For the second consecutive year the world’s known population of the Northern River Terrapin, or Sundarbans Batagur (Batagur baska), has more than doubled. Last year we reported on our first significant breeding successes of this critically endangered turtle, with 50 hatchlings produced at TSA supported breeding facilities in both Bangladesh and India (click here for details). This year the TSA is pleased to report the successful hatching of 117 B. baska, 61 in Bangladesh and 56 in India.
This species underwent a rapid decline over the past twenty years due to chronic egg collection and harvesting of adults for food, and was considered nearly extinct in the wild with no nesting populations known. Ranked #4 on the 2011 list of the World’s 25 Most Endangered Tortoises and Freshwater Turtles, the prospects for this species’ recovery are much brighter today thanks to aggressive conservation intervention and the establishment of in situ captive breeding colonies. Those programs will see significant expansion over the next two years with funding from an SOS ‚Äì Save Our Species grant, which will include building additional breeding ponds at the site in Bangladesh to allow for more controlled breeding and genetic management, surveys to try and locate remnant populations and potential release sites, and acquiring new adults for the breeding program. It is important to note that this program ‚Äì at least in Bangladesh – was built by acquiring long-term captive terrapins that were kept for years in isolated home and village ponds as an egg source, survivors from a time when the species was more common.
At the Bhawal National Park facility near Dhaka, Bangladesh, facility manager A.G.J. Morshed reports that hatching began on 23 May, and that four clutches of eggs have produced 61 hatchlings. A fifth clutch was determined to be infertile. In total all five females in the breeding group laid a total of 99 eggs. Improvements to hatching success this year can be attributed to closer monitoring of temperatures during incubation, and keeping the nests protected from rain saturation. Stringent efforts were made to ensure that temperatures in the nest chamber were sufficiently high to produce females. This program is supported by the TSA and Vienna Zoo, in collaboration with the Bangladesh Forest Department, IUCN Bangladesh, CARINAM and our media partner Prokriti O Jibon. Special thanks are extended to Rupali Ghosh, Peter Praschag, Toni Weissenbacher and Brian Horne for their careful monitoring of the situation, both remotely and on site. Toronto Zoo is also recognized for their financial support.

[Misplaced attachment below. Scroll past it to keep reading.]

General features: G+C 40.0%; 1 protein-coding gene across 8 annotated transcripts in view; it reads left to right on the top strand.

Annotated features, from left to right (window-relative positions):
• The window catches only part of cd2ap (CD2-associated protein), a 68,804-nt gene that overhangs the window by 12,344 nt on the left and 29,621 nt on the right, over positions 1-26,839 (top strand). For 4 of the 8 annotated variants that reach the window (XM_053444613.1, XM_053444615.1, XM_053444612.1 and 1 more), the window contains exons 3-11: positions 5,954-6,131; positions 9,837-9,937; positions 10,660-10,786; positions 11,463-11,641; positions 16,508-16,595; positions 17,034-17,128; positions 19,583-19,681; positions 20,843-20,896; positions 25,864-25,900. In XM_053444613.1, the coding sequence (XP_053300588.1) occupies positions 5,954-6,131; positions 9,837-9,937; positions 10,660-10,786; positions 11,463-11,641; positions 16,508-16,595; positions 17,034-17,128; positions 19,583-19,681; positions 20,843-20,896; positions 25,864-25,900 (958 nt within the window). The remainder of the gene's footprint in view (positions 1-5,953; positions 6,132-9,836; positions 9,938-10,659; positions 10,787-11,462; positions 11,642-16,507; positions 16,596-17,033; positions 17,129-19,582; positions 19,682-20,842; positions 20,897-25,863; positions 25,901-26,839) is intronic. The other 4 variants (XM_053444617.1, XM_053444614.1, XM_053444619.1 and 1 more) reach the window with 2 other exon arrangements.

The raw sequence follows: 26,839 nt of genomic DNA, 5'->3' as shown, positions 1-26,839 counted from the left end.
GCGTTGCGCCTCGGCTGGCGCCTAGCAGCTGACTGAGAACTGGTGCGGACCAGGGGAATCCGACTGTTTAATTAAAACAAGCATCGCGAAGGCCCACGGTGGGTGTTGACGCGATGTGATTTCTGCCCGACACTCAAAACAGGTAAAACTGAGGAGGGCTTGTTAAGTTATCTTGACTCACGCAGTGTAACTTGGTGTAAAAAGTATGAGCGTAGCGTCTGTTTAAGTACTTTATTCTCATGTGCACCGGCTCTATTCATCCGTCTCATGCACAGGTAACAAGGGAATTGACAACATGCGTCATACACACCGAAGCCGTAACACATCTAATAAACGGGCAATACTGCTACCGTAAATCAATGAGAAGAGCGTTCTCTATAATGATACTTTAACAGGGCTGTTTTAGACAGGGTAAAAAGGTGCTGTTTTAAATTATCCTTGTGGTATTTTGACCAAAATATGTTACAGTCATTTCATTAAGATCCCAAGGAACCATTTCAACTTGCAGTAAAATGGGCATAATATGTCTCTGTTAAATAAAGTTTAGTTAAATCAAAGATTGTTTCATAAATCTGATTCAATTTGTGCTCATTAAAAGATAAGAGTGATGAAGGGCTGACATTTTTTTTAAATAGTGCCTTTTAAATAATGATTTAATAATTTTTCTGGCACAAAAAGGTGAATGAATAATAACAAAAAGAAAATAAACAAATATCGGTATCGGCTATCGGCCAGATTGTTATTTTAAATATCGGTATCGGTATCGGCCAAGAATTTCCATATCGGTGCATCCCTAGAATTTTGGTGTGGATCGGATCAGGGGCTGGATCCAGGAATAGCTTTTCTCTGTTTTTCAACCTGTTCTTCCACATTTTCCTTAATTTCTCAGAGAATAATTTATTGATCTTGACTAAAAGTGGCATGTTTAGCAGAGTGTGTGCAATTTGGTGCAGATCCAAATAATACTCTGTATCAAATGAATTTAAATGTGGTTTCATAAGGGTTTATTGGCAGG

TSA India Director Shai Singh reports that 56 hatchlings emerged at the Batagur breeding facility at on the night of 25 May, and a few more hatchlings are expected. The breeding center is located at the Sundarbans Tiger Reserve at Sajnekhali, in West Bengal. Shai will be going there the first week of June to inspect juvenile set ups and to make husbandry recommendations. This program is supported by TSA India, and managed in collaboration with the West Bengal Forest Department. Special thanks are extended to West Bengal Forest Department and their officers especially – Mr SB Madal,IFS, Mr Soumitra Dasgupta, IFS, Mr Jayanto Basu, Mr Bhaumik and Dr Gowri Mallapur – to make the project a success.
From The Blog
Although a return to the capital of Antananarivo means regular showers